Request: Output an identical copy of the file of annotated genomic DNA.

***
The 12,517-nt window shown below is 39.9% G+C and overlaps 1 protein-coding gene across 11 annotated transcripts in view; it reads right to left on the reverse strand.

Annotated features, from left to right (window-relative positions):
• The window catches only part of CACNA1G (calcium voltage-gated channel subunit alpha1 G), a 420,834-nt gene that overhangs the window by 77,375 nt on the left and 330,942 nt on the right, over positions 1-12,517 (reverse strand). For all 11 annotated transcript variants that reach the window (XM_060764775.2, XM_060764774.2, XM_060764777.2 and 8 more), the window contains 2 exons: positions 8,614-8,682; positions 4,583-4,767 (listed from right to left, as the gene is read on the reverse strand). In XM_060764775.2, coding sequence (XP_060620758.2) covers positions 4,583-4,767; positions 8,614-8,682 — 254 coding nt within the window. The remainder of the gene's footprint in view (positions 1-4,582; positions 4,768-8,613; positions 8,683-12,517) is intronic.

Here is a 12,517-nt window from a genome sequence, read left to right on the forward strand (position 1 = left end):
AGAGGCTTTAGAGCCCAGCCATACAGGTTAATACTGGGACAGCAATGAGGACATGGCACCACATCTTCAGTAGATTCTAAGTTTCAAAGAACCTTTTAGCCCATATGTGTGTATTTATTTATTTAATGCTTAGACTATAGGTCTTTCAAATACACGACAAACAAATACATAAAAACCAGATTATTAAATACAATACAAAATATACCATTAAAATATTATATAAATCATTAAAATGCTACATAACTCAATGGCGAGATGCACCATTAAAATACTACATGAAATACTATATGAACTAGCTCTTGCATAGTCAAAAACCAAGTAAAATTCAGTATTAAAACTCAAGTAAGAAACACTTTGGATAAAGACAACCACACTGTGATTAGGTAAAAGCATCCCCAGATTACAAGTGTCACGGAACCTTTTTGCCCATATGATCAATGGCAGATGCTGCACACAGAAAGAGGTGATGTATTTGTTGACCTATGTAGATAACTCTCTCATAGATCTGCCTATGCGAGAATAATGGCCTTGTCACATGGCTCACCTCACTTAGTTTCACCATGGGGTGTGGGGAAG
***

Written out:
The 12,517-nt window shown below is 39.9% G+C and overlaps 1 protein-coding gene across 11 annotated transcripts in view; it reads right to left on the reverse strand.

Annotated features, from left to right (window-relative positions):
• The window catches only part of CACNA1G (calcium voltage-gated channel subunit alpha1 G), a 420,834-nt gene that overhangs the window by 77,375 nt on the left and 330,942 nt on the right, over positions 1-12,517 (reverse strand). For all 11 annotated transcript variants that reach the window (XM_060764775.2, XM_060764774.2, XM_060764777.2 and 8 more), the window contains 2 exons: positions 8,614-8,682; positions 4,583-4,767 (listed from right to left, as the gene is read on the reverse strand). In XM_060764775.2, coding sequence (XP_060620758.2) covers positions 4,583-4,767; positions 8,614-8,682 — 254 coding nt within the window. The remainder of the gene's footprint in view (positions 1-4,582; positions 4,768-8,613; positions 8,683-12,517) is intronic.

Here is a 12,517-nt window from a genome sequence, read left to right on the forward strand (position 1 = left end):
AGAGGCTTTAGAGCCCAGCCATACAGGTTAATACTGGGACAGCAATGAGGACATGGCACCACATCTTCAGTAGATTCTAAGTTTCAAAGAACCTTTTAGCCCATATGTGTGTATTTATTTATTTAATGCTTAGACTATAGGTCTTTCAAATACACGACAAACAAATACATAAAAACCAGATTATTAAATACAATACAAAATATACCATTAAAATATTATATAAATCATTAAAATGCTACATAACTCAATGGCGAGATGCACCATTAAAATACTACATGAAATACTATATGAACTAGCTCTTGCATAGTCAAAAACCAAGTAAAATTCAGTATTAAAACTCAAGTAAGAAACACTTTGGATAAAGACAACCACACTGTGATTAGGTAAAAGCATCCCCAGATTACAAGTGTCACGGAACCTTTTTGCCCATATGATCAATGGCAGATGCTGCACACAGAAAGAGGTGATGTATTTGTTGACCTATGTAGATAACTCTCTCATAGATCTGCCTATGCGAGAATAATGGCCTTGTCACATGGCTCACCTCACTTAGTTTCACCATGGGGTGTGGGGAAG